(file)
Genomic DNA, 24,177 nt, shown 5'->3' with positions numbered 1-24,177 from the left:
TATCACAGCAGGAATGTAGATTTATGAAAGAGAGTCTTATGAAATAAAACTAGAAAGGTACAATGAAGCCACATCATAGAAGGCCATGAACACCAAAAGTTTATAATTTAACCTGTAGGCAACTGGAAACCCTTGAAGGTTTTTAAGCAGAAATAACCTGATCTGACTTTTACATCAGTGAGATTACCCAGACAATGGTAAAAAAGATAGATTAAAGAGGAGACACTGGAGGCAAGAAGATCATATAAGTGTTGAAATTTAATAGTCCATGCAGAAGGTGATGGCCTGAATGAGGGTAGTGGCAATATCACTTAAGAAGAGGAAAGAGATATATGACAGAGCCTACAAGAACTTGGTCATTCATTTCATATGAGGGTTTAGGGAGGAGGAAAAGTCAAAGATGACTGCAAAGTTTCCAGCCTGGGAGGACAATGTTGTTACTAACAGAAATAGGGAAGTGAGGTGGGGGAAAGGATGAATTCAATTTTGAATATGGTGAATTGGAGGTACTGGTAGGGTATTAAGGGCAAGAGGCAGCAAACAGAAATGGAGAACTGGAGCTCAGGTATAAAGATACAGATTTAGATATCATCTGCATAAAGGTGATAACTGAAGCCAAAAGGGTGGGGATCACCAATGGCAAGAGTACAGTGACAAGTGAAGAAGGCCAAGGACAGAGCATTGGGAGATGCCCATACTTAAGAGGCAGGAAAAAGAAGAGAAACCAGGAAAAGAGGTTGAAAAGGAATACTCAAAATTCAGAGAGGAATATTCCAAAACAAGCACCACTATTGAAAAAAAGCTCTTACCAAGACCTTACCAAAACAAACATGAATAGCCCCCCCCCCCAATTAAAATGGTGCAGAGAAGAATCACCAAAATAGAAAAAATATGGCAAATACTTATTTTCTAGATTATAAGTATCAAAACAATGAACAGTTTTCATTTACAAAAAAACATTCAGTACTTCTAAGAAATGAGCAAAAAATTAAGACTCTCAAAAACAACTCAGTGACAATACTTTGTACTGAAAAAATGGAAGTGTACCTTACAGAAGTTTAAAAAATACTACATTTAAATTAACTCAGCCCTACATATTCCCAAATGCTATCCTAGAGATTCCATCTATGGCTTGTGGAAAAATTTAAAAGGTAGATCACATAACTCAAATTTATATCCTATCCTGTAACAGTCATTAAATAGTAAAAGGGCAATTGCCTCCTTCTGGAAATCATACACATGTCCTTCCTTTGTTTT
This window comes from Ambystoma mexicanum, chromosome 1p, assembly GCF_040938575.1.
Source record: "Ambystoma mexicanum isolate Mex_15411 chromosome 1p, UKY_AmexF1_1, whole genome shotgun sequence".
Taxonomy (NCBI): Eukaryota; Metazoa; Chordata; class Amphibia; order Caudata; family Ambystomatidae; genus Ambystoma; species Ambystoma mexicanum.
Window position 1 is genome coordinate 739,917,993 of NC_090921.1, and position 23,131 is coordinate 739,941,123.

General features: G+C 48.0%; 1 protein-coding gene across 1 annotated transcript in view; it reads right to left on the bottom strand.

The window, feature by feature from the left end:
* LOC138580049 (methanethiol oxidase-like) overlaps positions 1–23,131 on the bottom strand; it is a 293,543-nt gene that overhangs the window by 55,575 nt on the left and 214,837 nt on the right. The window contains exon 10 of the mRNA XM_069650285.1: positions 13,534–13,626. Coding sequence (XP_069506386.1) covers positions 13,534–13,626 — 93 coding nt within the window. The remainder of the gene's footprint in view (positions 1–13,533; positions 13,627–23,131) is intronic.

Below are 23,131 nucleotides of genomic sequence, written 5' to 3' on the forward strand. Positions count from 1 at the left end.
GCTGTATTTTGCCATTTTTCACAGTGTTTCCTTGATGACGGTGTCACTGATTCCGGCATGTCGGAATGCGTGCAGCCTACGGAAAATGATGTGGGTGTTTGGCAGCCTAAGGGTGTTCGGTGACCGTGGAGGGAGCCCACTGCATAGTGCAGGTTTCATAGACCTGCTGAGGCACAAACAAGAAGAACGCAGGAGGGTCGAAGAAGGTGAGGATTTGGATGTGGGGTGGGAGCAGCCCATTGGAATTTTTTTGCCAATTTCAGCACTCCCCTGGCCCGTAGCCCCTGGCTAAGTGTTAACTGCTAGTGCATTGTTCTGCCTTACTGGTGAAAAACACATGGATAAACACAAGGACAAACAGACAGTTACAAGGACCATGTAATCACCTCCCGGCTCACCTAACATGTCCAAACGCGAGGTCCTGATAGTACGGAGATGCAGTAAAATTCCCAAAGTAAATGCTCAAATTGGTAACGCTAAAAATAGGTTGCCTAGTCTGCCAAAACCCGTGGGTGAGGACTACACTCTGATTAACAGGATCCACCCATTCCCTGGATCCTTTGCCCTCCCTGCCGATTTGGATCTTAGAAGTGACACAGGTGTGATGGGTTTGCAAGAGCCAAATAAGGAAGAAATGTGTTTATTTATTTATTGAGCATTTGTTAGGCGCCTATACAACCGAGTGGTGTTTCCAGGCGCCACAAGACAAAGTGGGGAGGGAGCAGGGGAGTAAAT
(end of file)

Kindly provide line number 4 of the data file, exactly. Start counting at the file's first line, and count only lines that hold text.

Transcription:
Source record: "Ambystoma mexicanum isolate Mex_15411 chromosome 1p, UKY_AmexF1_1, whole genome shotgun sequence".